Rapid City Cocompost Facility earns SDES 2004 Outstanding Engineering Achievement award

The South Dakota Engineering Society (SDES) recently presented the Rapid City Cocompost Facility with its 2004 Outstanding Engineering Achievement of the Year award. The award recognizes engineering achievements that embody the innovative and dynamic spirit of a profession dedicated to public service.

RAPID CITY, S.D., July 6, 2004 -- The South Dakota Engineering Society (SDES) recently presented the Rapid City Cocompost Facility with its 2004 Outstanding Engineering Achievement of the Year award. The award recognizes engineering achievements that embody the innovative and dynamic spirit of a profession dedicated to public service. The cocompost facility was selected because of the applied engineering principles involved, the project's originality and innovation, the design complexity, and the social significance and economic impact on the community.

The $7.2 million cocompost facility composts and recycles municipal wastes and biosolids for the City of Rapid City, S.D. The IPS Composting System from USFilter is designed to convert 213 tons per day of pre-processed solid wastes from the city's material recovery facility and biosolids from the city's water reclamation facility into compost. The facility has been operational since last summer. The composting system represents the third phase of the city's solid waste program.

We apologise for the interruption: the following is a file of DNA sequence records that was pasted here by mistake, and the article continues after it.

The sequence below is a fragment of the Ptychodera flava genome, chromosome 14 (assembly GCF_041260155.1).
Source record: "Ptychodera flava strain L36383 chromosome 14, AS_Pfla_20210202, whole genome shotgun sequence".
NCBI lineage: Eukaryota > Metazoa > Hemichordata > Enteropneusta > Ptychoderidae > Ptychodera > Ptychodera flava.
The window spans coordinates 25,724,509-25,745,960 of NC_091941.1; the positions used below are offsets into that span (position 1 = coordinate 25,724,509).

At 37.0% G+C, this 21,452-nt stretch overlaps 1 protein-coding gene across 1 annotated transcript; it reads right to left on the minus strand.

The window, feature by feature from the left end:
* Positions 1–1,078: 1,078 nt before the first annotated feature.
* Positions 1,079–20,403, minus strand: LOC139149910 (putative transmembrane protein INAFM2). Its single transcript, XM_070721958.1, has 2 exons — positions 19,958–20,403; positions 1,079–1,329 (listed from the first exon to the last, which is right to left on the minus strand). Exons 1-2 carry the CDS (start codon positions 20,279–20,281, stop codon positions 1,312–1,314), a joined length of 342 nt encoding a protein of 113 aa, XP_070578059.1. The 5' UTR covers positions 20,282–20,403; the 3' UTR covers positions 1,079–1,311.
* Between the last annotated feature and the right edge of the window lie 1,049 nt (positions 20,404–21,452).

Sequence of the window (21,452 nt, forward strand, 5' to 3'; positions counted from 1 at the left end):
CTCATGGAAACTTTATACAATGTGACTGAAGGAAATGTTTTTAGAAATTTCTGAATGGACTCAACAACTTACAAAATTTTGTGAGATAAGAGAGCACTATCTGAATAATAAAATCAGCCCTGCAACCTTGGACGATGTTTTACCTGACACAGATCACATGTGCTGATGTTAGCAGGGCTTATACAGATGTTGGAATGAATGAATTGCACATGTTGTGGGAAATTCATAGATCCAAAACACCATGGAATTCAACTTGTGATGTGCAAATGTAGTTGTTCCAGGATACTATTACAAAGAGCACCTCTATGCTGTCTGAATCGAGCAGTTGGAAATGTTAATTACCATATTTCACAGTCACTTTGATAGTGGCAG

USFilter's IPS Composting System is a USEPA-approved technology that meets the EPA's Part 503 regulatory requirements for Process to Further Reduce Pathogens. The system composts wastewater biosolids, food, paper, yardwaste and other organic residuals for agricultural and horticultural use.

"We developed the solid waste program because of a strong community interest in recycling and to prolong the life of our landfills," says Jerry Wright, solid waste superintendent, Rapid City Solid Waste Department.

The cocompost facility will extend the city's landfill life by an estimated 30-plus years while alleviating the need for the city to purchase 1,100 more acres of land for farming biosolids. Rapid City markets the compost and uses it for land reclamation, agriculture, erosion control, stormwater management and numerous other applications. Proceeds help offset the cost of operating the facility; as a result, the facility uses no tax dollars to maintain operations.

Rapid City-based Alliance of Architects and Engineers designed the project, with contributions by Sebesta Blomberg of Roseville, Minn., and John Hey and Company of Rapid City.

Both the material recovery and cocompost facilities exceed various state recycling goals. The cocompost facility has also been recommended for two Solid Waste Association of North America (SWANA) Excellence awards.

Millions of people and thousands of companies rely on USFilter every day to help them meet their clean water needs. Headquartered in Palm Desert, Calif., USFilter (www.usfilter.com) is a $1 billion water company with 6,000 experienced professionals dedicated to delivering cost-effective, reliable water and wastewater treatment systems and services to municipal, industrial, commercial and institutional customers worldwide.

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